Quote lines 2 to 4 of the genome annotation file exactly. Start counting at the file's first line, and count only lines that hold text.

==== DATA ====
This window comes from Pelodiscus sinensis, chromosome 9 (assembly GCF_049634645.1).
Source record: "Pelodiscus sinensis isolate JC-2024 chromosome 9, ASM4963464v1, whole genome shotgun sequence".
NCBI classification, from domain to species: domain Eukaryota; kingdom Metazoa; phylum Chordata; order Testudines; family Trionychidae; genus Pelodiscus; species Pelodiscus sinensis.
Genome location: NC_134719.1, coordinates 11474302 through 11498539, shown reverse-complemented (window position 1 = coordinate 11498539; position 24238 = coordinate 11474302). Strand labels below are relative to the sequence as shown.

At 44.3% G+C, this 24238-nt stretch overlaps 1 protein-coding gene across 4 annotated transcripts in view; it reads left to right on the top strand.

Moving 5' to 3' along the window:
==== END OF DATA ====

Source record: "Pelodiscus sinensis isolate JC-2024 chromosome 9, ASM4963464v1, whole genome shotgun sequence".
NCBI classification, from domain to species: domain Eukaryota; kingdom Metazoa; phylum Chordata; order Testudines; family Trionychidae; genus Pelodiscus; species Pelodiscus sinensis.
Genome location: NC_134719.1, coordinates 11474302 through 11498539, shown reverse-complemented (window position 1 = coordinate 11498539; position 24238 = coordinate 11474302). Strand labels below are relative to the sequence as shown.